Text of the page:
Discussion Topic

Materialism in Fahrenheit 451 and its relevance to contemporary society

Summary:

Materialism in Fahrenheit 451 is depicted through society's obsession with superficial entertainment and technology, leading to a decline in critical thinking and genuine human connections. This theme is relevant to contemporary society as it mirrors current concerns about the impact of consumerism and digital distractions on our ability to engage deeply with the world and maintain meaningful relationships.

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Does Fahrenheit 451 contain aspects of materialism? Is it still relevant today?

The people in Montag's society have a world that revolves around key material possessions:  their t.v. walls and their fast cars.  The t.v. walls are extremely expensive; so expensive, in fact, that one wall alone costs "one-third of [Montag's] yearly pay."  So 4 months of salary would be sucked down the tubes through one t.v. wall.  It would take their entire life's earnings to keep up with the entertainment expectations that Mildred has.  Also, Clarisse alludes to the fact that all of her friends have cars that they like to drive around really fast, causing havoc and violence; in fact, "ten of them died in car wrecks" from their driving.  Mildred, when she is upset, likes to take their car out and "get it up around ninety-five and you feel wonderful."  So, their society's entire happiness is centered around these material possessions; it is a way for them to escape, to not have to think, and to drown their miseries.  Later, Montag is talking about all of the wars that they have gotten into and wonders why, saying,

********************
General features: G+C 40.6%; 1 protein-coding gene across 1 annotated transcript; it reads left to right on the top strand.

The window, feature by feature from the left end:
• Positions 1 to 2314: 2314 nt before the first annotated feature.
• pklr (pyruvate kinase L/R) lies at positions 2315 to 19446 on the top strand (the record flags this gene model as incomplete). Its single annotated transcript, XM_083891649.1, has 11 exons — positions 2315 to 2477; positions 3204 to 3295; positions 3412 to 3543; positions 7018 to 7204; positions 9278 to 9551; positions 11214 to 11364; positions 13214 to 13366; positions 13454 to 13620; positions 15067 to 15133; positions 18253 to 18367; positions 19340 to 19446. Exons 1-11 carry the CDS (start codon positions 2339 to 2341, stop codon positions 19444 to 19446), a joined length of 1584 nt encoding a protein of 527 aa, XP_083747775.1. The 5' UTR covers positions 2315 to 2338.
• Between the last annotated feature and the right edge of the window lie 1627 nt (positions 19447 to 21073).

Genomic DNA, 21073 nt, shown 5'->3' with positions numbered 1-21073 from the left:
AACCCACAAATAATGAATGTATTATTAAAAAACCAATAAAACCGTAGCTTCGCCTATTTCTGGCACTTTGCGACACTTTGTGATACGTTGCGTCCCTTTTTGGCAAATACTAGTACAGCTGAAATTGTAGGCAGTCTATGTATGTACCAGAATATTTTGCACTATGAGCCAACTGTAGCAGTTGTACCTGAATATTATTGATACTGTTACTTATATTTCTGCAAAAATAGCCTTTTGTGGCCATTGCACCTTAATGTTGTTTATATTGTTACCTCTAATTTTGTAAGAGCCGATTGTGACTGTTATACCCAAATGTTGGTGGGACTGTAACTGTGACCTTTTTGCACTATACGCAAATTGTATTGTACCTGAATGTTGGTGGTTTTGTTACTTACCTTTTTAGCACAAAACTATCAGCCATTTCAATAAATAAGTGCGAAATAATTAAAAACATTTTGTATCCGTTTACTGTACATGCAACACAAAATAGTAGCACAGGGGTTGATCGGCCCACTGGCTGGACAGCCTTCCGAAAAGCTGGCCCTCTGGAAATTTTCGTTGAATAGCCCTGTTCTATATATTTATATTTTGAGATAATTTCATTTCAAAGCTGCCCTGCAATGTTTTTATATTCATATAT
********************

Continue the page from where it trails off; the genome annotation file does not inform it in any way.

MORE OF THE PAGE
"Is it because we're so rich and the rest of the world's so poor...we're well fed."

So at least in his society, they are rich, well fed, and living a life filled with ease and comfort.

Today, there are many similarities.  Many people think that they can find happiness in money; many parents buy their kids things in order to show their love and provide a "better life" for their kids.  In fact, it has been materialism, and the desire for bigger and better things that has, in part, contributed to the economic recession that we are now in.  Too many people wanted a house, and wanted to have nice things, even if they couldn't afford it.  That has caused a lot of economic turmoil, and led only to more unhappiness, just as the people in Montag's society were surrounded by comforts, but miserable.

I hope that those thoughts help; good luck!

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Does our society exhibit materialism similar to that in Fahrenheit 451?

Yes, our society has the same materialistic tendencies as the society depicted in Fahrenheit 451. More to the point, we have the same obsession with technology. People tend to drive everywhere, just as they do in the novel. We tend to spend more time in the virtual reality of our various screens and devices than we do in nature or experiencing other people face to face. An old-fashioned family like Clarisse's, that walks and talks and is unplugged from technology, is as much an oddity in our society as in Bradbury's dystopia.

While the great worry in Bradbury's imagined universe is a nuclear war, which in the novel represents technology gone mad or run amok, in our culture it is climate change, though nuclear destruction still lurks as a potent concern. In both cultures, visual media is often the chief way people get information, rather than books, though books are not banned in our society. People in both worlds have a materialistic desire to own technological gadgets.

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Does our society exhibit materialism similar to that in Fahrenheit 451?